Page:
This could be an important consideration, especially if a structure is to be located in a remote area where traditional forms of energy would be too difficult or expensive to obtain.

Hotz's research was supported by the Swiss National Science Fund. Joining him in the study were UC-Berkeley's Heng Pan and Costas Grigoropoulos, as well as Seung H. Ko of the Korea Advanced Institute of Science and Technology, Daejon.

Richard Merritt | EurekAlert!
Further information:
http://www.duke.edu

More articles from Power and Electrical Engineering:

nachricht Silicon solar cell of ISFH yields 25% efficiency with passivating POLO contacts
08.12.2016 | Institut für Solarenergieforschung GmbH

nachricht Robot on demand: Mobile machining of aircraft components with high precision
06.12.2016 | Fraunhofer IFAM

All articles from Power and Electrical Engineering >>>

The most recent press releases about innovation >>>

Die letzten 5 Focus-News des innovations-reports im Überblick:

Im Focus: Significantly more productivity in USP lasers

In recent years, lasers with ultrashort pulses (USP) down to the femtosecond range have become established on an industrial scale. They could advance some applications with the much-lauded “cold ablation” – if that meant they would then achieve more throughput. A new generation of process engineering that will address this issue in particular will be discussed at the “4th UKP Workshop – Ultrafast Laser Technology” in April 2017.

Even back in the 1990s, scientists were comparing materials processing with nanosecond, picosecond and femtosesecond pulses. The result was surprising:...

Im Focus: Shape matters when light meets atom

Mapping the interaction of a single atom with a single photon may inform design of quantum devices

Have you ever wondered how you see the world? Vision is about photons of light, which are packets of energy, interacting with the atoms or molecules in what...

Im Focus: Novel silicon etching technique crafts 3-D gradient refractive index micro-optics

A multi-institutional research collaboration has created a novel approach for fabricating three-dimensional micro-optics through the shape-defined formation of porous silicon (PSi), with broad impacts in integrated optoelectronics, imaging, and photovoltaics.

Working with colleagues at Stanford and The Dow Chemical Company, researchers at the University of Illinois at Urbana-Champaign fabricated 3-D birefringent...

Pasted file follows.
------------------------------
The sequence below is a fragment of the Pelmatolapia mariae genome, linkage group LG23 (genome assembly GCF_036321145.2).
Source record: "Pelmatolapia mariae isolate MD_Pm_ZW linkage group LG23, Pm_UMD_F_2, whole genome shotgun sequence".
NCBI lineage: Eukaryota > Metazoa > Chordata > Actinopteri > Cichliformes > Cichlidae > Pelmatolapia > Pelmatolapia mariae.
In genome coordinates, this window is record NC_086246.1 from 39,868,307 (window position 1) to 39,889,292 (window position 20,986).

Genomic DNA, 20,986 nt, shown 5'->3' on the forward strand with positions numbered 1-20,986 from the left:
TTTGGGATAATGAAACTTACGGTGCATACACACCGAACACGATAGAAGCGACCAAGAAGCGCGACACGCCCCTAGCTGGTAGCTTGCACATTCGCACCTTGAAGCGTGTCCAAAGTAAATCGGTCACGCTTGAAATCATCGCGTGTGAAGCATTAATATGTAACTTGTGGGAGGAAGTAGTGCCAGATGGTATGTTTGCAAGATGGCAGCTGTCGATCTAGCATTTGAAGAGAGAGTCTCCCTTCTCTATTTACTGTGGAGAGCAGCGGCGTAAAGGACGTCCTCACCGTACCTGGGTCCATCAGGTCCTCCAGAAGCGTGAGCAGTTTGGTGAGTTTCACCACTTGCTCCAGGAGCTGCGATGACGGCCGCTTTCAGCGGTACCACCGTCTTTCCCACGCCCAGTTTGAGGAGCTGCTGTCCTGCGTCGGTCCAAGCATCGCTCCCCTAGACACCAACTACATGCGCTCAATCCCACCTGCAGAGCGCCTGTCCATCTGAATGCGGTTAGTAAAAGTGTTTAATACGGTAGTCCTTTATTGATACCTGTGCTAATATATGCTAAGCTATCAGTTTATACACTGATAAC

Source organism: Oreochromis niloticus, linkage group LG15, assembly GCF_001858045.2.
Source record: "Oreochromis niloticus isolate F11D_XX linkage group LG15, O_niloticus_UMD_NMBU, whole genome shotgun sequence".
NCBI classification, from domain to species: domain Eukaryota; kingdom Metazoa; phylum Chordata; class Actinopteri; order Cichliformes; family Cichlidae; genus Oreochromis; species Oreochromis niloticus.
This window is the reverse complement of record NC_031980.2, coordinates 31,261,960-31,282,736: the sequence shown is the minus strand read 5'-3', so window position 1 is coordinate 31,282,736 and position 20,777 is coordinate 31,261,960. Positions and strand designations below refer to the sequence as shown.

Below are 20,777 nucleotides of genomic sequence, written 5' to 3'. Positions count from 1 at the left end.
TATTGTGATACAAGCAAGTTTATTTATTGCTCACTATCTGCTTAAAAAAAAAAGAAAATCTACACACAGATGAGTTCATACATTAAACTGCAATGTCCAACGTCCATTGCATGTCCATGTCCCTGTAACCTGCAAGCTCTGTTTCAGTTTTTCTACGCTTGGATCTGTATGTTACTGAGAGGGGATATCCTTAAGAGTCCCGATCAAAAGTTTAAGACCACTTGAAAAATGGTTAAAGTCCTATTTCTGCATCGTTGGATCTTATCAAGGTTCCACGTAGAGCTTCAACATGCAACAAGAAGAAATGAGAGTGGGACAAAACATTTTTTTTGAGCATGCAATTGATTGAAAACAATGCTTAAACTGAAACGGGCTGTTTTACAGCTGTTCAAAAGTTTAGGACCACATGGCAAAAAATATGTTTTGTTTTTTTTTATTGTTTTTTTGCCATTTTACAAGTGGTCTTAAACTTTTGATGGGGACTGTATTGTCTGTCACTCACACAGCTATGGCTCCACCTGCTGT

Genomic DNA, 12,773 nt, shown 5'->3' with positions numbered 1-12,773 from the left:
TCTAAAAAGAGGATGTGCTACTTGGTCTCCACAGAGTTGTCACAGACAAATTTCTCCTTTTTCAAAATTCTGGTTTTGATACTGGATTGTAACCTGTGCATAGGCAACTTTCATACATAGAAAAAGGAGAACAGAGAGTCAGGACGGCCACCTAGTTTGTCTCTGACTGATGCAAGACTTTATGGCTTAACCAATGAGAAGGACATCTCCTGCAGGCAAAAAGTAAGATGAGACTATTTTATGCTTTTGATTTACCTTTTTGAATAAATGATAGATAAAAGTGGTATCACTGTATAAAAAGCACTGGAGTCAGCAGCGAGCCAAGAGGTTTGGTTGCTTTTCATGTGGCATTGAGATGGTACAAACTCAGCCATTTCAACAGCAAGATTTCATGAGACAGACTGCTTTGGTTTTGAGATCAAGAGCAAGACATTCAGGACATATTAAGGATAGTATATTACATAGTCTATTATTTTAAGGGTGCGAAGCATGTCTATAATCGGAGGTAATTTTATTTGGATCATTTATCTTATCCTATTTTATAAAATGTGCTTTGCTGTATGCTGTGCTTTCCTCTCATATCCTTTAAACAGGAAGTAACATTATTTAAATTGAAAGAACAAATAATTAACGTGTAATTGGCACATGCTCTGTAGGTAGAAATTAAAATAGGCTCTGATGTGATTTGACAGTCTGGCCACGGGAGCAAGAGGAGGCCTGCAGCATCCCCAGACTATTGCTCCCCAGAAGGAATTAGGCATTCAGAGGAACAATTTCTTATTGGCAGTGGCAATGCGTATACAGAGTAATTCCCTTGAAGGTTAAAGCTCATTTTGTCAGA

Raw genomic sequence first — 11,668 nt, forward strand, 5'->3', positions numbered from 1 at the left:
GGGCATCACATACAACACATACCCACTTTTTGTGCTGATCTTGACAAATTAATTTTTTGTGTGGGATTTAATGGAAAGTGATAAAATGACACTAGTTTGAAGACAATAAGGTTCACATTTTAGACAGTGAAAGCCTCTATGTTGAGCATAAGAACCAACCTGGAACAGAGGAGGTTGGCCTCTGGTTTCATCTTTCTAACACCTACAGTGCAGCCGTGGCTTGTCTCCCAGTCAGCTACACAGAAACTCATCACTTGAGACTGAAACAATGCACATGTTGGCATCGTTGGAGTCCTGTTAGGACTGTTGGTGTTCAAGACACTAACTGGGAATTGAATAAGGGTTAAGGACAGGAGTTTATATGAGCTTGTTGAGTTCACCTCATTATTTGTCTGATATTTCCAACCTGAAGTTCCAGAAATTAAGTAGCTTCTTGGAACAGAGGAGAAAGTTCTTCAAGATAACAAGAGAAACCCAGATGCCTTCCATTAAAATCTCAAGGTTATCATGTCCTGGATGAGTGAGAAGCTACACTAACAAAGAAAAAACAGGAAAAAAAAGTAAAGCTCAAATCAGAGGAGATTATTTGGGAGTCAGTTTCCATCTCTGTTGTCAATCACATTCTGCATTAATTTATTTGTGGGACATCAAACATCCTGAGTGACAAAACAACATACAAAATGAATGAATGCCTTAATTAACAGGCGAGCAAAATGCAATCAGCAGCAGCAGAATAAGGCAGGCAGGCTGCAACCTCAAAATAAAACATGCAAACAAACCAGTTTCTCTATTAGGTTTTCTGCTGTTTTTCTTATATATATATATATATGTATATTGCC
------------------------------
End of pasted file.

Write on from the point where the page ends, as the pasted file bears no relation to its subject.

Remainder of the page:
Im Focus: Quantum Particles Form Droplets

In experiments with magnetic atoms conducted at extremely low temperatures, scientists have demonstrated a unique phase of matter: The atoms form a new type of quantum liquid or quantum droplet state. These so called quantum droplets may preserve their form in absence of external confinement because of quantum effects. The joint team of experimental physicists from Innsbruck and theoretical physicists from Hannover report on their findings in the journal Physical Review X.

“Our Quantum droplets are in the gas phase but they still drop like a rock,” explains experimental physicist Francesca Ferlaino when talking about the...

Im Focus: MADMAX: Max Planck Institute for Physics takes up axion research

The Max Planck Institute for Physics (MPP) is opening up a new research field. A workshop from November 21 - 22, 2016 will mark the start of activities for an innovative axion experiment. Axions are still only purely hypothetical particles. Their detection could solve two fundamental problems in particle physics: What dark matter consists of and why it has not yet been possible to directly observe a CP violation for the strong interaction.

The “MADMAX” project is the MPP’s commitment to axion research. Axions are so far only a theoretical prediction and are difficult to detect: on the one hand,...

All Focus news of the innovation-report >>>

Anzeige

Anzeige

Event News

ICTM Conference 2017: Production technology for turbomachine manufacturing of the future

16.11.2016 | Event News

Innovation Day Laser Technology – Laser Additive Manufacturing

01.11.2016 | Event News

#IC2S2: When Social Science meets Computer Science - GESIS will host the IC2S2 conference 2017

14.10.2016 | Event News

 
Latest News

Closing the carbon loop

08.12.2016 | Life Sciences

Applicability of dynamic facilitation theory to binary hard disk systems

08.12.2016 | Physics and Astronomy

Scientists track chemical and structural evolution of catalytic nanoparticles in 3-D

08.12.2016 | Materials Sciences

VideoLinks
B2B-VideoLinks
More VideoLinks >>>